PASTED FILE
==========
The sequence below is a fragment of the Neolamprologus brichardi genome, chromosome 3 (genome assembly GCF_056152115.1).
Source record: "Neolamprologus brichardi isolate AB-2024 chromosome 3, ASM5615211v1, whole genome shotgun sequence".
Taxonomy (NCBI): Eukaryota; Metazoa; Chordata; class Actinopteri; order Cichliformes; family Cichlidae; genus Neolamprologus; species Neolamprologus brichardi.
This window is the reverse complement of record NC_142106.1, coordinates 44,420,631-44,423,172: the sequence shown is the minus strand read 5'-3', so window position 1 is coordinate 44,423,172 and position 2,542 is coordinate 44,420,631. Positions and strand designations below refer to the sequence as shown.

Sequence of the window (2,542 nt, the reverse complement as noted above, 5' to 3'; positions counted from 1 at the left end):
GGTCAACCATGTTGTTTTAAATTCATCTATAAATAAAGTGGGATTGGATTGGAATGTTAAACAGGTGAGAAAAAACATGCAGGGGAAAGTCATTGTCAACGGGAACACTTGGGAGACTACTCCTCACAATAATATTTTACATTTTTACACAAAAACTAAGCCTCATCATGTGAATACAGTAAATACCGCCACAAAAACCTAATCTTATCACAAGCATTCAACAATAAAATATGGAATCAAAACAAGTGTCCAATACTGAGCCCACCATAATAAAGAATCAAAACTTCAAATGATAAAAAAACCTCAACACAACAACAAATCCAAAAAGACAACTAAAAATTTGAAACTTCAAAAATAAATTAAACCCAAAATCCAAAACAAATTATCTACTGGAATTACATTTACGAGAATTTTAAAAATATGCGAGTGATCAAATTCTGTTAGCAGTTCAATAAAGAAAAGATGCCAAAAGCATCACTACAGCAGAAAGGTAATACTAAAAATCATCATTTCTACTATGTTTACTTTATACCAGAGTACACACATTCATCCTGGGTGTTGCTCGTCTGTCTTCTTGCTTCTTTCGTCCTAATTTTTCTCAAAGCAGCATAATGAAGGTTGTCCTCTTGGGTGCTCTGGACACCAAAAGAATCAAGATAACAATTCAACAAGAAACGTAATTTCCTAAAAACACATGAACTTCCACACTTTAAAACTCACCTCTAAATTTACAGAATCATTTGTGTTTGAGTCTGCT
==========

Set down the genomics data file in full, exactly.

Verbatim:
The sequence below is a fragment of the Neolamprologus brichardi genome, chromosome 3 (genome assembly GCF_056152115.1).
Source record: "Neolamprologus brichardi isolate AB-2024 chromosome 3, ASM5615211v1, whole genome shotgun sequence".
Taxonomy (NCBI): Eukaryota; Metazoa; Chordata; class Actinopteri; order Cichliformes; family Cichlidae; genus Neolamprologus; species Neolamprologus brichardi.
This window is the reverse complement of record NC_142106.1, coordinates 44,420,631-44,423,172: the sequence shown is the minus strand read 5'-3', so window position 1 is coordinate 44,423,172 and position 2,542 is coordinate 44,420,631. Positions and strand designations below refer to the sequence as shown.

Sequence of the window (2,542 nt, the reverse complement as noted above, 5' to 3'; positions counted from 1 at the left end):
GGTCAACCATGTTGTTTTAAATTCATCTATAAATAAAGTGGGATTGGATTGGAATGTTAAACAGGTGAGAAAAAACATGCAGGGGAAAGTCATTGTCAACGGGAACACTTGGGAGACTACTCCTCACAATAATATTTTACATTTTTACACAAAAACTAAGCCTCATCATGTGAATACAGTAAATACCGCCACAAAAACCTAATCTTATCACAAGCATTCAACAATAAAATATGGAATCAAAACAAGTGTCCAATACTGAGCCCACCATAATAAAGAATCAAAACTTCAAATGATAAAAAAACCTCAACACAACAACAAATCCAAAAAGACAACTAAAAATTTGAAACTTCAAAAATAAATTAAACCCAAAATCCAAAACAAATTATCTACTGGAATTACATTTACGAGAATTTTAAAAATATGCGAGTGATCAAATTCTGTTAGCAGTTCAATAAAGAAAAGATGCCAAAAGCATCACTACAGCAGAAAGGTAATACTAAAAATCATCATTTCTACTATGTTTACTTTATACCAGAGTACACACATTCATCCTGGGTGTTGCTCGTCTGTCTTCTTGCTTCTTTCGTCCTAATTTTTCTCAAAGCAGCATAATGAAGGTTGTCCTCTTGGGTGCTCTGGACACCAAAAGAATCAAGATAACAATTCAACAAGAAACGTAATTTCCTAAAAACACATGAACTTCCACACTTTAAAACTCACCTCTAAATTTACAGAATCATTTGTGTTTGAGTCTGCT